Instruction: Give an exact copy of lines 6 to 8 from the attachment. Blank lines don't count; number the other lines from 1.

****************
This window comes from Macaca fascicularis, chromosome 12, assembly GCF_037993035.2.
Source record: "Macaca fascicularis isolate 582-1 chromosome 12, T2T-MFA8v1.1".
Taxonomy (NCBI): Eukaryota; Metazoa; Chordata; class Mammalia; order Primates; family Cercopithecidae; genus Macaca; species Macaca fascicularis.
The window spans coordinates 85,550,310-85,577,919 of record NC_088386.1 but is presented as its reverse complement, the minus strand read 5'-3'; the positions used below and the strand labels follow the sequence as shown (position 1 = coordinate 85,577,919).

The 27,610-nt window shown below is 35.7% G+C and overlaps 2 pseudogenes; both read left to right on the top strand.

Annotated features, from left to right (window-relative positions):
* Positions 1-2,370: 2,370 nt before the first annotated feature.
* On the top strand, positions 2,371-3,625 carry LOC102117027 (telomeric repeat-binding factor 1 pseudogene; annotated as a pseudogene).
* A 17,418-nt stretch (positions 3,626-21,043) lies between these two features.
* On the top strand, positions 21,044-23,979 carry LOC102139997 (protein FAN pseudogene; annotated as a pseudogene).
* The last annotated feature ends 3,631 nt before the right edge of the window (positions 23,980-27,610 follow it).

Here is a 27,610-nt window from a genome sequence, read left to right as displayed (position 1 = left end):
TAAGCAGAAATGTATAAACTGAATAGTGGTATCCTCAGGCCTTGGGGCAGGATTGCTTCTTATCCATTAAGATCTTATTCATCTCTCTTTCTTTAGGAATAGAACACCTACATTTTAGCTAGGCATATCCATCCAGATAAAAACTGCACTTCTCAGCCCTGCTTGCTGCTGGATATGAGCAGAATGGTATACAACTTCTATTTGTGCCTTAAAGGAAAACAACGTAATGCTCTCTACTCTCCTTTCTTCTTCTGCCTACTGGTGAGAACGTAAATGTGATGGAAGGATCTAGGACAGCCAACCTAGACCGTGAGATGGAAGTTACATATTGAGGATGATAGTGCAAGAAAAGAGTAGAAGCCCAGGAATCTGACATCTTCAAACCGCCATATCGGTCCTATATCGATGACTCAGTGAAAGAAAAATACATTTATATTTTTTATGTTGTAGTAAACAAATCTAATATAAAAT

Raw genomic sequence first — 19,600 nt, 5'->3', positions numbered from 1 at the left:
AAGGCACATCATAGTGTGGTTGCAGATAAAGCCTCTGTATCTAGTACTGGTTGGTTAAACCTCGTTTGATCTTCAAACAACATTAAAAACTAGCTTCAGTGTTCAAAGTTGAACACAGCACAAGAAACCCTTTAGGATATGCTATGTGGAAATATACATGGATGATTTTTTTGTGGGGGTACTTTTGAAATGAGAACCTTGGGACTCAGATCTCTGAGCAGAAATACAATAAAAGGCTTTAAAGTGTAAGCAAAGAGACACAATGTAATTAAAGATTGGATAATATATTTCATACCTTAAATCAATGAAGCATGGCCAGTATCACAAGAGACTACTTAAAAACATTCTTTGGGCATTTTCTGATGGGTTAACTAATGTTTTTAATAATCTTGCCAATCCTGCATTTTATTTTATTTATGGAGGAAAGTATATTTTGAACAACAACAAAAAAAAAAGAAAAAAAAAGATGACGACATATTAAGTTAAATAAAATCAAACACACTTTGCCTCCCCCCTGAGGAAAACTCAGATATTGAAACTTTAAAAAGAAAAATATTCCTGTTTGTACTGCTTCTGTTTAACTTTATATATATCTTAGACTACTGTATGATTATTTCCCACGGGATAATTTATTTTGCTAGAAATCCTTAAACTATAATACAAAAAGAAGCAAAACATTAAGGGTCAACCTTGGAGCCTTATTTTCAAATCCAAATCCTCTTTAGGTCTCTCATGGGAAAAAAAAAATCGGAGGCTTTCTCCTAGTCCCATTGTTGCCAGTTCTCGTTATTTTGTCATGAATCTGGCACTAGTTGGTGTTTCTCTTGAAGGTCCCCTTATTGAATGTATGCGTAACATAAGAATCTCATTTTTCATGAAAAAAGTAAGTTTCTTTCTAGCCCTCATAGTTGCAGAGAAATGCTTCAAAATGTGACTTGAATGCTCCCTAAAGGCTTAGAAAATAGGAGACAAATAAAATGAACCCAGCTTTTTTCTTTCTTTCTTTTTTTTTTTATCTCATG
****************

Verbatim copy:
Annotated features, from left to right (window-relative positions):
* Positions 1-2,370: 2,370 nt before the first annotated feature.
* On the top strand, positions 2,371-3,625 carry LOC102117027 (telomeric repeat-binding factor 1 pseudogene; annotated as a pseudogene).